Trump’s Iran strategy through Iraq causing a stir

Although Trump thinks in transactional terms that is not how the rest of the world thinks.
Sunday 24/02/2019
US President Donald Trump speaks to military leadership members during a visit to al-Asad Air Base in Anbar, last December. (DPA)
Callous statements. US President Donald Trump speaks to military leadership members during a visit to al-Asad Air Base in Anbar, last December. (DPA)

US President Donald Trump’s decision to keep US troops in Iraq is not only aimed at having a residual force there to train the Iraqi Army and strike any resurgent Islamic State (ISIS) elements that may emerge but also to “watch Iran,” as he said in a recent interview.

In other words, he sees the US military presence in Iraq to keep eyes on Iran as part of his strategy to keep Tehran boxed in. However, regime change in Tehran may be what he and his advisers are really after.

Trump’s national security adviser, John Bolton, has said Trump’s tough sanctions on Iran are meant to squeeze Iran “until the pips squeak.” US Secretary of State Mike Pompeo, as a congressman before working in the Trump administration, is on record stating that Iran is “intent on destroying America.” Last May, after Trump announced his withdrawal from the Iran nuclear deal, Pompeo listed 12 demands on Iran that he undoubtedly knew Tehran was not going to accept.

Although the Trump administration has insisted publicly that it is not pursuing regime change in Iran, few believe it. Early in the administration, a memo circulated in the White House, a report in Politico said, discussed ways of fomenting popular unrest in Iran with the aim of establishing a “free and democratic” country. The memo reportedly said the “very structure of the regime invites instability, crisis and possible collapse.”

Trump has consistently taken a hawkish position on Iran. In his 2018 speech before the UN General Assembly, he said he was imposing severe sanctions on Iran backed by the tacit threat of force. Implicit in his message was that US policy is aimed at undermining the regime in Tehran.

The problem for Trump is that by bringing Iraq into the Iran equation he has helped to undermine the US position in Iraq.

Iraqi politicians reacted angrily to Trump’s comments not only about “watching Iran” from Iraq but keeping control of the Al Asad Airbase in western Iraq where many US troops are stationed.

Iraq’s Shia-dominated government, which wants to maintain friendly relations with Iran for political and economic reasons, has tried to strike a balance between Washington and Tehran and is very sensitive to the notion that it is in any way assisting the United States in an anti-Iran campaign.

Even the normally US friendly Iraqi President Barham Salih, who is of Kurdish background, stated: “Don’t overburden Iraq with your own issues… Do not pursue your own policy priorities [against Iran in Iraq]. We live here.”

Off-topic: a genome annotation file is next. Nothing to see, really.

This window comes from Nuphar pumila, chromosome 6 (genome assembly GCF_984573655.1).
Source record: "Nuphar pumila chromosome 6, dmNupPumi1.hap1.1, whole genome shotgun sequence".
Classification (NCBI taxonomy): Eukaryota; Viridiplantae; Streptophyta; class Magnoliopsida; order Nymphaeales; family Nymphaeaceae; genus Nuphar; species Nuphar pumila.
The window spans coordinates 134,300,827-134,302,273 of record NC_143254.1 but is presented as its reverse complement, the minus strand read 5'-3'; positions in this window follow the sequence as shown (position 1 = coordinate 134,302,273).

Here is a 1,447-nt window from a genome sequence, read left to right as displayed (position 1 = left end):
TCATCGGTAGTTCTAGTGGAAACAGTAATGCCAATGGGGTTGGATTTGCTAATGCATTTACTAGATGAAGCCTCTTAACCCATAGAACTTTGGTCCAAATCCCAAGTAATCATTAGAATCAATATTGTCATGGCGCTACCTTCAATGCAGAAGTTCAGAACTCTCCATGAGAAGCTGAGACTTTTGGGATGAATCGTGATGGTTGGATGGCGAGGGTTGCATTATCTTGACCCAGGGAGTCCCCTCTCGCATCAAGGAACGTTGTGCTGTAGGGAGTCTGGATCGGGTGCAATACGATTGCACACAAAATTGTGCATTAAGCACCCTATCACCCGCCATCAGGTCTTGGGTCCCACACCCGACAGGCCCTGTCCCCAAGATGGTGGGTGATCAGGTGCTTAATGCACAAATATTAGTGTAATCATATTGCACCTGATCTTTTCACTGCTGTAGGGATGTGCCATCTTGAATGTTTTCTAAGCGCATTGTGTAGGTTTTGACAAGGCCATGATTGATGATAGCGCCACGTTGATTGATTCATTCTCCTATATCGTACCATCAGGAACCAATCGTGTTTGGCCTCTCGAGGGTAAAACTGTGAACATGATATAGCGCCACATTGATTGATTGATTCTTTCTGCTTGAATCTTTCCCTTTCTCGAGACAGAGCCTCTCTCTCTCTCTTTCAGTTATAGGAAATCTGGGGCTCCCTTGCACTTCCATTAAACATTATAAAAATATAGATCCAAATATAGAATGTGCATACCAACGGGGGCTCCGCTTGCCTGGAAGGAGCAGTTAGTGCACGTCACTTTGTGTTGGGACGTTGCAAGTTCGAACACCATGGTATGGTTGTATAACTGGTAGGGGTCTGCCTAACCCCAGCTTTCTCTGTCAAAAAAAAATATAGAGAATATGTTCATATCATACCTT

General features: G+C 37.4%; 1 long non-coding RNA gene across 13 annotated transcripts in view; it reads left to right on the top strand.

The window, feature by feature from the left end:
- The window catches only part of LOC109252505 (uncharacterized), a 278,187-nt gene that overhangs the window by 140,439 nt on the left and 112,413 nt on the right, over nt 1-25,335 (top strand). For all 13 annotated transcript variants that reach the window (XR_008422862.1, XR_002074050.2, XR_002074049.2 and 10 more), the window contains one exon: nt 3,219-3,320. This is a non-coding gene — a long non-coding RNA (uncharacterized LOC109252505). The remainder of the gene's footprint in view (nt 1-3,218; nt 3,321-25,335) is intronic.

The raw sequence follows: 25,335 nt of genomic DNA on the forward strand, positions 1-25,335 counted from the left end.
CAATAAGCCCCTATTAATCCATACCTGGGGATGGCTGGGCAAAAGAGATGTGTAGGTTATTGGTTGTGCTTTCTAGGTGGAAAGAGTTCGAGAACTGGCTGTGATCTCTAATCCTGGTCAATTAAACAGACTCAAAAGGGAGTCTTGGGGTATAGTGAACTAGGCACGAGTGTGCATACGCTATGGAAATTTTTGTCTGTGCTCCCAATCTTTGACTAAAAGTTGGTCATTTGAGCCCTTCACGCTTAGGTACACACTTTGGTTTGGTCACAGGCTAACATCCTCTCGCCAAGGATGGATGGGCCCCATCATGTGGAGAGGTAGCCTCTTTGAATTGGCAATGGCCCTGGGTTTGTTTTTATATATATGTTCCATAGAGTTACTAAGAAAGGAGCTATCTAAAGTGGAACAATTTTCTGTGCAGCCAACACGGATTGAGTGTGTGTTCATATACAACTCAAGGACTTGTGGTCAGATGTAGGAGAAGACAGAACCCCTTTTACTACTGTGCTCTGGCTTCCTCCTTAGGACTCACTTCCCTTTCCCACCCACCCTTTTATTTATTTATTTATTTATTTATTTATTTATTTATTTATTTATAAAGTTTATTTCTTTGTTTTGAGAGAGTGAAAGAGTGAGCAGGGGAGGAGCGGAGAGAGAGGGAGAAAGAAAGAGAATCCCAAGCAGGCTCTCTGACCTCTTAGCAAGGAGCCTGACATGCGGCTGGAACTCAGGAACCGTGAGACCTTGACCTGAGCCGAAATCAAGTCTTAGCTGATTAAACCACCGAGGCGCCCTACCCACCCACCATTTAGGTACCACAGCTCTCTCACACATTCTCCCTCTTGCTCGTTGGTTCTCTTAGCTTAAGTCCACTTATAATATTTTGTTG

Former Iraqi Prime Minister Haider al-Abadi, who is also someone with generally friendly relations with Washington, said: “Talking about military bases in Iraq for the purpose of confrontation complicates the relationship with neighbouring countries” as well as questioning the sovereignty of Iraq.

Both Salih and Abadi were reacting to strong condemnations of the United States by Iraqi politicians in parliament, some of whom have called for US troops to leave immediately.

Seeing how Trump’s statement touched off a political firestorm, acting US Defence Secretary Patrick Shanahan travelled to Baghdad on February 12 and tried to cool the controversy by stating: “We understand that that we’re [in Iraq] by invitation, that we jointly share resources… we clearly recognise [Iraq’s] sovereignty.”

Trump’s comments about the military base sounded like those of an early 20th-century imperialist. He said the United States had “spent a fortune” building this base, which he visited in December, and “we might as well keep it.”

Although Trump thinks in transactional terms that is not how the rest of the world thinks. He is ignorant of modern Middle Eastern history, in which the issue of foreign military bases was a hot-button political issue for nationalists throughout the region.

Unfortunately, this is not the first gaffe Trump has made that has justifiably riled Iraqis. The day after his inauguration in January 2017, he delivered a public speech at CIA headquarters during which he lamented the fact that the United States after 2003 did not take Iraqi oil but said “maybe you’ll have another chance” to do so. And Trump’s failure to meet with Iraqi officials in Baghdad before his visit to the troops at Al Asad in December was also received very poorly in Iraq.

Trump would do well to read a little history. The ill-fated Portsmouth Treaty of 1948 is worth studying. British and pro-British Iraqi officials negotiated a defence treaty that allowed for a long-term British military presence in Iraq but when the treaty was announced there was such widespread opposition to it in Iraq that it was never ratified. Ten years later, Iraq experienced a violent, anti-Western military coup.

The lesson is that Trump needs to tread delicately with Iraq and be much more careful about what he says. Many Iraqis quietly want the United States to stay in Iraq to train the Iraqi military, be a hedge against a possible resurgence of ISIS and a balancer to Iran’s influence in the country. However, any more gaffes would undermine those US supporters.

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